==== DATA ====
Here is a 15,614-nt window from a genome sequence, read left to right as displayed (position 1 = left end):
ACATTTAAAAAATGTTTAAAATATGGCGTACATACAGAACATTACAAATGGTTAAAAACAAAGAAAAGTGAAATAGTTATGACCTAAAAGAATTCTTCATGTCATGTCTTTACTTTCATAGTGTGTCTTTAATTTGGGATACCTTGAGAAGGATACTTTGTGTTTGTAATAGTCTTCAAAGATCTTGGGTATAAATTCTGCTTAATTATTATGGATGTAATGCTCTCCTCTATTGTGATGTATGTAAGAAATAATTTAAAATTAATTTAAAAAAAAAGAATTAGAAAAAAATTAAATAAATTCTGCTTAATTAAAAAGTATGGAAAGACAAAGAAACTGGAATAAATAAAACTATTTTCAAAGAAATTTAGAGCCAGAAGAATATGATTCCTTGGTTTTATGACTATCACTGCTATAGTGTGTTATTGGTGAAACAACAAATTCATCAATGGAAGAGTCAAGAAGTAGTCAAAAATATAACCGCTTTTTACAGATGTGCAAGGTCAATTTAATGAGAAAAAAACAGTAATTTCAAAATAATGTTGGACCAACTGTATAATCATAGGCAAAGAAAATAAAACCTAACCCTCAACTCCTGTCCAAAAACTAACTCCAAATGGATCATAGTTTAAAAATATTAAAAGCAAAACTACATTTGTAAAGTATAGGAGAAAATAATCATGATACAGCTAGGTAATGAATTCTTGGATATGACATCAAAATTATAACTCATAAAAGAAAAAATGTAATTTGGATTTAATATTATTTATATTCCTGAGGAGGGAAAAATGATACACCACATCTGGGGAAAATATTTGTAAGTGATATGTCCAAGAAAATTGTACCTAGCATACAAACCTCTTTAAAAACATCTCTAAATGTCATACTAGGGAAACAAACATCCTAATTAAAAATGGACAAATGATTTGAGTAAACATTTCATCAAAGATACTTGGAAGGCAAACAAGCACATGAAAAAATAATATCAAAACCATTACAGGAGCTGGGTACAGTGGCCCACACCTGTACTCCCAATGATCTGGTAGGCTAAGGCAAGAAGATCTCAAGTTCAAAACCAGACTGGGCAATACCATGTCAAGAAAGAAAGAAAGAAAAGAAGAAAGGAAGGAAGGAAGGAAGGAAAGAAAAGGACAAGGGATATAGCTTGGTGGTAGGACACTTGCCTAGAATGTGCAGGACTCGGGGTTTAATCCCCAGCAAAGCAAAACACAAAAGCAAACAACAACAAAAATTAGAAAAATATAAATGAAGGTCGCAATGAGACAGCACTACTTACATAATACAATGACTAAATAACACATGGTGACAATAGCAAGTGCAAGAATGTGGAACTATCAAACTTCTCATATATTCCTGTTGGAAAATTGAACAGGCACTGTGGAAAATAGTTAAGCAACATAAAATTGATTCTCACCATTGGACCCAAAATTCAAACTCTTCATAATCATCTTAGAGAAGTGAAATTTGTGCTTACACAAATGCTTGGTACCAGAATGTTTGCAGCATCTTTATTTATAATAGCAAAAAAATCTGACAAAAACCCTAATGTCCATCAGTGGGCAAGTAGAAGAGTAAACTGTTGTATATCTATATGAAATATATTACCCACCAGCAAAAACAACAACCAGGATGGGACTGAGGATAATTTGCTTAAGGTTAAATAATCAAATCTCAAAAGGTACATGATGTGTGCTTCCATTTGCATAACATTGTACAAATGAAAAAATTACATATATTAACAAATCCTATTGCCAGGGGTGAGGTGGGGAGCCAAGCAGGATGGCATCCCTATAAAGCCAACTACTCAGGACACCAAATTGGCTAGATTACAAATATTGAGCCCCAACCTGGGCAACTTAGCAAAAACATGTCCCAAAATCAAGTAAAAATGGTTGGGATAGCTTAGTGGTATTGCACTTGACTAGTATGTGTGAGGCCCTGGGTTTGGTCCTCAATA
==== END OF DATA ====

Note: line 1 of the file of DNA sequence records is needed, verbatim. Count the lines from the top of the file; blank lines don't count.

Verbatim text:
Here is a 15,614-nt window from a genome sequence, read left to right as displayed (position 1 = left end):